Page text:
Easter is usually a time of vibrancy and life. For many of us, Easter includes dressing up in bright pastels, gathering with family and friends, and maybe even hunting for colored eggs. Those traditions seem wholly inappropriate given our current situation.
Instead, we’re left wondering what happened to Easter in the midst of a global pandemic. COVID-19 has turned our world upside-down, causing many to question where God is in the mess. How can we celebrate the life and joy represented by Easter at a time like this?
But for those who are open enough or desperate enough to look again, I believe this Easter has the potential to be more important than any in our lifetime.
Our world is searching for answers. A recent study found that internet searches around prayer doubled for every 80,000 confirmed cases of COVID-19. But why do people turn to God at a time when God feels absent? Could it be that we deeply want to believe in the God of Easter—a God who suffers with us, for us, and overcomes sin and death? Has there ever been a moment the collective human race was more longing for such a God?
If you are not feeling very hopeful ahead of Easter 2020, I have good news for you: you are in good company. The first Easter didn’t seem like good news for Jesus’ followers in the week leading up to it either. No one would have looked at a beaten Jesus, unjustly accused, abandoned and hung on a cross and said, “That is good news.”
But that’s exactly the paradoxical way God works. Through Jesus, God was doing something no one would have expected to show us how much he cares. Instead of being some impersonal deity, sitting on a royal golden throne surrounded by angels, Jesus became flesh and blood. He walked our soil and felt our pain. This is what makes the Christian faith so unique: our God suffers with and for us. The story of Easter teaches us that when our world feels upside-down, God is often at work setting it right-side-up.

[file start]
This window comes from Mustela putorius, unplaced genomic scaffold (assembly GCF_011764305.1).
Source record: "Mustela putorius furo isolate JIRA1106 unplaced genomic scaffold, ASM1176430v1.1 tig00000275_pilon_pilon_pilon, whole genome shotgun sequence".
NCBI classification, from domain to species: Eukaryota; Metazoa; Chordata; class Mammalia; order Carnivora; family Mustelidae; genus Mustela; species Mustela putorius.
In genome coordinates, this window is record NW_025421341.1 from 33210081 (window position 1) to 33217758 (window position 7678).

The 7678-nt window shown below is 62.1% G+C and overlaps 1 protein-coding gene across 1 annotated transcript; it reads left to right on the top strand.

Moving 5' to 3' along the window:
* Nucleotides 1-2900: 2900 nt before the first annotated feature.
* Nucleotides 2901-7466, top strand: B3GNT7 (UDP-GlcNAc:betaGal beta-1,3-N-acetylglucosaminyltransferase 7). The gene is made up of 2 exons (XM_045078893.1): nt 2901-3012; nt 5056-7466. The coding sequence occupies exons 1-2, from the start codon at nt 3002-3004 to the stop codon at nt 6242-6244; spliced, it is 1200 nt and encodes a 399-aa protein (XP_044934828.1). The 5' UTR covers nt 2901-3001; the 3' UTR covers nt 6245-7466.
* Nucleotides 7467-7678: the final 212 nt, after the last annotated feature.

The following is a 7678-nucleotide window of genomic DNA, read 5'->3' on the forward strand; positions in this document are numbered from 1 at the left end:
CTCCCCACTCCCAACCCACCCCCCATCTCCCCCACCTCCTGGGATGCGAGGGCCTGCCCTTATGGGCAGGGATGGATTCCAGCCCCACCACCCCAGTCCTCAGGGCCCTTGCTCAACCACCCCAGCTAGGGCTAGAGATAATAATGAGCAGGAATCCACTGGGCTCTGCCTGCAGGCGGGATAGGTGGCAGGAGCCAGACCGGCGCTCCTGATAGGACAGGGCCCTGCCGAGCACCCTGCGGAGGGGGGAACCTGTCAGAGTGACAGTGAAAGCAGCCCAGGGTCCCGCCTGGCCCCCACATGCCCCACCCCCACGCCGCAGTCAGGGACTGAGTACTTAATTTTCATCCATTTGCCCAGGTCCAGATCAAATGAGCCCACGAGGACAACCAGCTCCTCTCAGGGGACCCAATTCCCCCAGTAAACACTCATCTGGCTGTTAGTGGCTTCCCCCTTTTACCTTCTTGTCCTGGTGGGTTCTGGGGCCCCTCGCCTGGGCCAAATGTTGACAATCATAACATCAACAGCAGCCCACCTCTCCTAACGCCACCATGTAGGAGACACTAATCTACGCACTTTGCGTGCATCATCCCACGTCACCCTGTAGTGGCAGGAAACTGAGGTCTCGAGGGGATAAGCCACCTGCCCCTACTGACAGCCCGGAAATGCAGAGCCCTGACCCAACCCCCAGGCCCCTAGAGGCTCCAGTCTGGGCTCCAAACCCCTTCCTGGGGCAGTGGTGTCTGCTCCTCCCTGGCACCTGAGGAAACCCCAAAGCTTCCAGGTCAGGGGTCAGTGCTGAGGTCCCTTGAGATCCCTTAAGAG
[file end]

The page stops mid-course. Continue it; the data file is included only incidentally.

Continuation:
Easter is more than a morale booster. This Holy Week has more than enough power to
shoulder the weight of pain, fear and isolation many of us feel. And when we watch rising death tolls that represent the loss of family, friends and loved ones, Easter doesn’t seek to shun or sugarcoat our pain behind some cute bunny. Instead, it points us to a cross where pain was felt by the most undeserving of victims so that all those who die never need to fear death again.
The message of Easter shines brightest in the dark, and this message needs to be heard now more than ever. According to the Economist, online searches for virtual church experiences went up by nearly 500% between March 2 and April 1. What people are really searching for is hope. Despite the physical limitations we have due to social distancing, I’m encouraged by how churches have responded to this dramatic shift in how we approach ministry. From megachurches producing state-of-the-art TV programming to small congregations meeting via videoconferencing, the church is still doing its job of reaching people with the message of Easter. Just this past week, we saw more than half a million people from the U.S. and around the world join us online via YouTube and Facebook for an all-day event designed to encourage pastors and ministry leaders who are pouring themselves out to comfort people during this crisis. The way we do church may be changing, but the heart of it remains the same.
This Easter, one that none of us planned or expected, could just be the greatest of our lifetime. Our hope has been shaken from our health, our jobs, our savings, and the stock market by an invisible and indiscriminate evil that has impacted us all. Yet COVID-19 is reminding us our hope isn’t in buildings, man-made systems, pastors or platforms. Our hope is in a crucified Jesus and an empty tomb.
This isn’t the Easter any of us wanted—but it may be the Easter we desperately need.
Nick Hall, is an evangelist and author. He is the creative visionary behind the Leader Check-In and Together 2020 gatherings and the Year of the Bible campaign and the host of The Bible Quarantine. Follow him @NickHallPulse.